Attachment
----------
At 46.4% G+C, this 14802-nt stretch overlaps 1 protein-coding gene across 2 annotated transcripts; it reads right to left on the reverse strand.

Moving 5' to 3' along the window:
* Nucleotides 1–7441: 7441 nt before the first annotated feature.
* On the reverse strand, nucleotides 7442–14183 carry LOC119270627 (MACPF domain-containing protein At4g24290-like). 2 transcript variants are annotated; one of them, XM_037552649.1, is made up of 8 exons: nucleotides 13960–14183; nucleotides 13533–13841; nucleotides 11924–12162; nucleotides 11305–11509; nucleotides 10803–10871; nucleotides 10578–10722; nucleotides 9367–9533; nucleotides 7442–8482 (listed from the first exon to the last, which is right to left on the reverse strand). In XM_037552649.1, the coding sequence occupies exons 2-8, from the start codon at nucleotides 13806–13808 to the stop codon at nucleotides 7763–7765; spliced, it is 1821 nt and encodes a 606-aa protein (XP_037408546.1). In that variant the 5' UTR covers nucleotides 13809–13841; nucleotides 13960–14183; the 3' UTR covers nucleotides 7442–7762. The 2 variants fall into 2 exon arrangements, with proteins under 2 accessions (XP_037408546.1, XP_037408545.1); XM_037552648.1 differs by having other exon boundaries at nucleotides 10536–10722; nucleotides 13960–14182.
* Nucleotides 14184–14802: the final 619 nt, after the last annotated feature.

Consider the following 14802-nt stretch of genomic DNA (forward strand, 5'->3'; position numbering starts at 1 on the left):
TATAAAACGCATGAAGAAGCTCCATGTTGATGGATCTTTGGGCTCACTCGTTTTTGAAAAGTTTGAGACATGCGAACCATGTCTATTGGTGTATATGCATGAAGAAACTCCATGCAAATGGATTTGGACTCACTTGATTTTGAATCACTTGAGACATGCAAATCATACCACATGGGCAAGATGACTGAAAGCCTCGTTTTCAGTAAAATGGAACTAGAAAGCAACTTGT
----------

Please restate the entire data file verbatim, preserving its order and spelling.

At 46.4% G+C, this 14802-nt stretch overlaps 1 protein-coding gene across 2 annotated transcripts; it reads right to left on the reverse strand.

Moving 5' to 3' along the window:
* Nucleotides 1–7441: 7441 nt before the first annotated feature.
* On the reverse strand, nucleotides 7442–14183 carry LOC119270627 (MACPF domain-containing protein At4g24290-like). 2 transcript variants are annotated; one of them, XM_037552649.1, is made up of 8 exons: nucleotides 13960–14183; nucleotides 13533–13841; nucleotides 11924–12162; nucleotides 11305–11509; nucleotides 10803–10871; nucleotides 10578–10722; nucleotides 9367–9533; nucleotides 7442–8482 (listed from the first exon to the last, which is right to left on the reverse strand). In XM_037552649.1, the coding sequence occupies exons 2-8, from the start codon at nucleotides 13806–13808 to the stop codon at nucleotides 7763–7765; spliced, it is 1821 nt and encodes a 606-aa protein (XP_037408546.1). In that variant the 5' UTR covers nucleotides 13809–13841; nucleotides 13960–14183; the 3' UTR covers nucleotides 7442–7762. The 2 variants fall into 2 exon arrangements, with proteins under 2 accessions (XP_037408546.1, XP_037408545.1); XM_037552648.1 differs by having other exon boundaries at nucleotides 10536–10722; nucleotides 13960–14182.
* Nucleotides 14184–14802: the final 619 nt, after the last annotated feature.

Consider the following 14802-nt stretch of genomic DNA (forward strand, 5'->3'; position numbering starts at 1 on the left):
TATAAAACGCATGAAGAAGCTCCATGTTGATGGATCTTTGGGCTCACTCGTTTTTGAAAAGTTTGAGACATGCGAACCATGTCTATTGGTGTATATGCATGAAGAAACTCCATGCAAATGGATTTGGACTCACTTGATTTTGAATCACTTGAGACATGCAAATCATACCACATGGGCAAGATGACTGAAAGCCTCGTTTTCAGTAAAATGGAACTAGAAAGCAACTTGT